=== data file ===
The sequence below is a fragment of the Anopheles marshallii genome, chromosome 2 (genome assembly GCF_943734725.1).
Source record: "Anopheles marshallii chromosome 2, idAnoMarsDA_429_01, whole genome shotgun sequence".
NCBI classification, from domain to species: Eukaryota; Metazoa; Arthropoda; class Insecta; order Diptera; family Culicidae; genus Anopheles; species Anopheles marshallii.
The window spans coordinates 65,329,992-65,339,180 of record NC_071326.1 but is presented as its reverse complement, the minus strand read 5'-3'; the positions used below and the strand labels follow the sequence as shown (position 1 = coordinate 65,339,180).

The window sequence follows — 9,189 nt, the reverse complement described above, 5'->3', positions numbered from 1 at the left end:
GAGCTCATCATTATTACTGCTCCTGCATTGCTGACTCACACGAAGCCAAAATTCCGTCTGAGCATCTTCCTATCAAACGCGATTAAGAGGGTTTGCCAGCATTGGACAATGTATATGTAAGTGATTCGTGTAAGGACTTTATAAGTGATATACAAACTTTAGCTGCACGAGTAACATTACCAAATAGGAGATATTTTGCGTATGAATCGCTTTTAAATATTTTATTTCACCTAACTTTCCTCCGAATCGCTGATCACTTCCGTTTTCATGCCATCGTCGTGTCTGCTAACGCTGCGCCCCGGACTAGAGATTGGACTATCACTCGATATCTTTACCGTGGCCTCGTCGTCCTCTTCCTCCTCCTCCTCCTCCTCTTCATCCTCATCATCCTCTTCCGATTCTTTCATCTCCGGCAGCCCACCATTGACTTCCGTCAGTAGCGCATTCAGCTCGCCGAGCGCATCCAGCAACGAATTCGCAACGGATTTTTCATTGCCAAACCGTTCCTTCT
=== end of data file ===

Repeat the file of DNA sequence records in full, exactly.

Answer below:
The sequence below is a fragment of the Anopheles marshallii genome, chromosome 2 (genome assembly GCF_943734725.1).
Source record: "Anopheles marshallii chromosome 2, idAnoMarsDA_429_01, whole genome shotgun sequence".
NCBI classification, from domain to species: Eukaryota; Metazoa; Arthropoda; class Insecta; order Diptera; family Culicidae; genus Anopheles; species Anopheles marshallii.
The window spans coordinates 65,329,992-65,339,180 of record NC_071326.1 but is presented as its reverse complement, the minus strand read 5'-3'; the positions used below and the strand labels follow the sequence as shown (position 1 = coordinate 65,339,180).

The window sequence follows — 9,189 nt, the reverse complement described above, 5'->3', positions numbered from 1 at the left end:
GAGCTCATCATTATTACTGCTCCTGCATTGCTGACTCACACGAAGCCAAAATTCCGTCTGAGCATCTTCCTATCAAACGCGATTAAGAGGGTTTGCCAGCATTGGACAATGTATATGTAAGTGATTCGTGTAAGGACTTTATAAGTGATATACAAACTTTAGCTGCACGAGTAACATTACCAAATAGGAGATATTTTGCGTATGAATCGCTTTTAAATATTTTATTTCACCTAACTTTCCTCCGAATCGCTGATCACTTCCGTTTTCATGCCATCGTCGTGTCTGCTAACGCTGCGCCCCGGACTAGAGATTGGACTATCACTCGATATCTTTACCGTGGCCTCGTCGTCCTCTTCCTCCTCCTCCTCCTCCTCTTCATCCTCATCATCCTCTTCCGATTCTTTCATCTCCGGCAGCCCACCATTGACTTCCGTCAGTAGCGCATTCAGCTCGCCGAGCGCATCCAGCAACGAATTCGCAACGGATTTTTCATTGCCAAACCGTTCCTTCT